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Old 12-15-2019, 05:10 PM
 
Location: Indianapolis, East Side
1,376 posts, read 702,754 times
Reputation: 3459

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Quote:
Originally Posted by Elliott_CA View Post
Paychecks are not proportional to a person's contributions to society. You've got some people who give a lot more to society than what they get paid. You've also got some really worthless people who make millions.
Let me tell you about my former boss, who was "active in the community." She was active with a homeless organization the mayor of Denver was involved with, sat on various boards, and she was a 40-under-40 winner. There came a point where her husband died suddenly, leaving her with two little kids to raise by herself, and she had her hand out. I, on the other hand, didn't sit on any boards, but I had accumulated quite a bit of money. I suppose you'd have me fork over money to my old boss (who made more money than I did).

That's what the situation would have looked like on paper. IRL, I had some money from vacations not taken, home improvements deferred, brown-bagging my lunch, shopping at thrift stores, enjoying inexpensive entertainment, and researching investments. At the time, I spent a lot of hours helping my elderly parents through one crisis after another. My boss, OTOH, used meal services, had i-phones for both her small children, and apparently saved little or nothing. She was also one of the biggest a$)($%s I've ever worked for. And completely, utterly incompetent.

Having paid for my education partly through spending three miserable years in the Air Force, having paid off my mortgage, no, I am not in favor of debt forgiveness in any circumstance but a legitimate claim to bankruptcy. I am definitely not in favor of debt forgiveness based on an appeal to emotion.

Last edited by sheerbliss; 12-15-2019 at 05:23 PM..
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Old 12-17-2019, 02:56 PM
 
Location: Silicon Valley
4,135 posts, read 1,878,644 times
Reputation: 6908
Quote:
Originally Posted by Returning2USA View Post
Yes, jubilee was a new one for me too.

Origin's in the Bible.

The second paragraph, I think you're joking.
The concept of Jubilee is an interesting one, albeit it is way out of context. Today, everyone's debt is someone else's asset. Anyone can go online and buy some bonds from Sallie Mae. With all of the rhetoric on debt elimination, they sell at a hefty discount in the junk bond section.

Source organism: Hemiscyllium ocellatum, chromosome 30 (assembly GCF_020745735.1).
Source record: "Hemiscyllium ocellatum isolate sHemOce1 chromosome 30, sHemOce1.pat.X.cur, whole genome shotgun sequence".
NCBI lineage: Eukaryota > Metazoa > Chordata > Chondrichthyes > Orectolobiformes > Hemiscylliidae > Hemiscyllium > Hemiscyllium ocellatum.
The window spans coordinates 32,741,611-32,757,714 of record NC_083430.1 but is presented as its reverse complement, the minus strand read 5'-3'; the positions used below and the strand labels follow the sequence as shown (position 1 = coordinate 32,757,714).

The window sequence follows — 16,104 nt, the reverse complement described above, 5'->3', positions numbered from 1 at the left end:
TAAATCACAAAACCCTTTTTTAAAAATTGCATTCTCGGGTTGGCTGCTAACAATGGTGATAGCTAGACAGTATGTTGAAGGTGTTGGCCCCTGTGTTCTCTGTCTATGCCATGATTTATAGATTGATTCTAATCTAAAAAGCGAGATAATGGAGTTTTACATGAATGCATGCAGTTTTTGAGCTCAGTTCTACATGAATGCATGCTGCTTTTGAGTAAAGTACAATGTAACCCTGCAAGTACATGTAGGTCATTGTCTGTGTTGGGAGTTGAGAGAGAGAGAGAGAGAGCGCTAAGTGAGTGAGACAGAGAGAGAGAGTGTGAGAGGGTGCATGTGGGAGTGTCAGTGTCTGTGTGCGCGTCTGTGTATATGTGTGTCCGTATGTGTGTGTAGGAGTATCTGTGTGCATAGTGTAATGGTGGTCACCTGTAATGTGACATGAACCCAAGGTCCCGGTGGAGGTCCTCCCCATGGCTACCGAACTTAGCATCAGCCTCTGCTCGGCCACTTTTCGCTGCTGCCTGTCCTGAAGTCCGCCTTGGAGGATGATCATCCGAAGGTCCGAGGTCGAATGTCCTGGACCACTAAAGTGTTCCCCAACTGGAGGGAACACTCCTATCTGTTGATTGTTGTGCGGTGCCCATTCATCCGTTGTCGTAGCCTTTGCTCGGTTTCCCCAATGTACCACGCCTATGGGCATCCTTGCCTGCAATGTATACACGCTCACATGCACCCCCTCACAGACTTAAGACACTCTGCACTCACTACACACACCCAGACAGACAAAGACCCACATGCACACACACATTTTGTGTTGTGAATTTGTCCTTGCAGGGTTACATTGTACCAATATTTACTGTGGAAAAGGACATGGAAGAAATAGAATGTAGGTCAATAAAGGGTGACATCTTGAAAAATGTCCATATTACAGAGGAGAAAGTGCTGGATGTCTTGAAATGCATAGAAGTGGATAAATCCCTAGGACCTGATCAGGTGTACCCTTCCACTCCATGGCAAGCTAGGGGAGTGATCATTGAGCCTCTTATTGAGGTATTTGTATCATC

As for deciding whether or not to pay off the debt, the interest rate on much of the debt is fairly high. However, if you can get a lot of credit cards that will offer 0% for a year and a half or so that is twice what your student loans are, you could use those advances to pay the loans, keep making payments and as they turn to full interest, then use the other cards to pay the first cards and get another round of 0%. That's how I did it. Plus, once you've moved it, it is now unsecured debt that can be taken into bankruptcy should the need arise.

That aside, the original Jubilee was a pretty cool concept, but one that takes a lot of understanding. For one, realize that 5,000 years ago, money didn't exist as it does today. You had a couple of small city states that had become built up enough to start allowing for specialization because they started eating food others grew. However, the one thing you need in that situation is a ready source of seed... So in the spring, the farmers would come to this "bank" to take out a loan of seed which would be used to plant in their fields. It would be paid later at harvest time when they would bring their harvest back in to this granary type building. In the initial precursor bank, monetary units would represent a measure of a crop, and the interest rate was actually negative because that covered the storage cost and kept the harvest safe. To keep track of how much had been put in and taken out meant that loans of these measures needed to be tracked.

Now if I were a group of barbarians, that granary would look like the perfect place to rob. Everyone knew this. To defend this area, you needed someone that was smart with numbers, honest, yet strong enough to either command the defenses or influence for their defense. Most importantly, it needed to be organized with certain rules, and these rules were also useful for how the citizens should conduct themselves. Enter the first elements of organized religion. If a man was merely a vassal of a God, then men might fear this God. While cities are still attacked, perhaps this granary/temple might be spared because it was sacred ground, and realistically very important to the region. If marauders ate all of the food, there would be nothing to plant in the following season and the town would die out.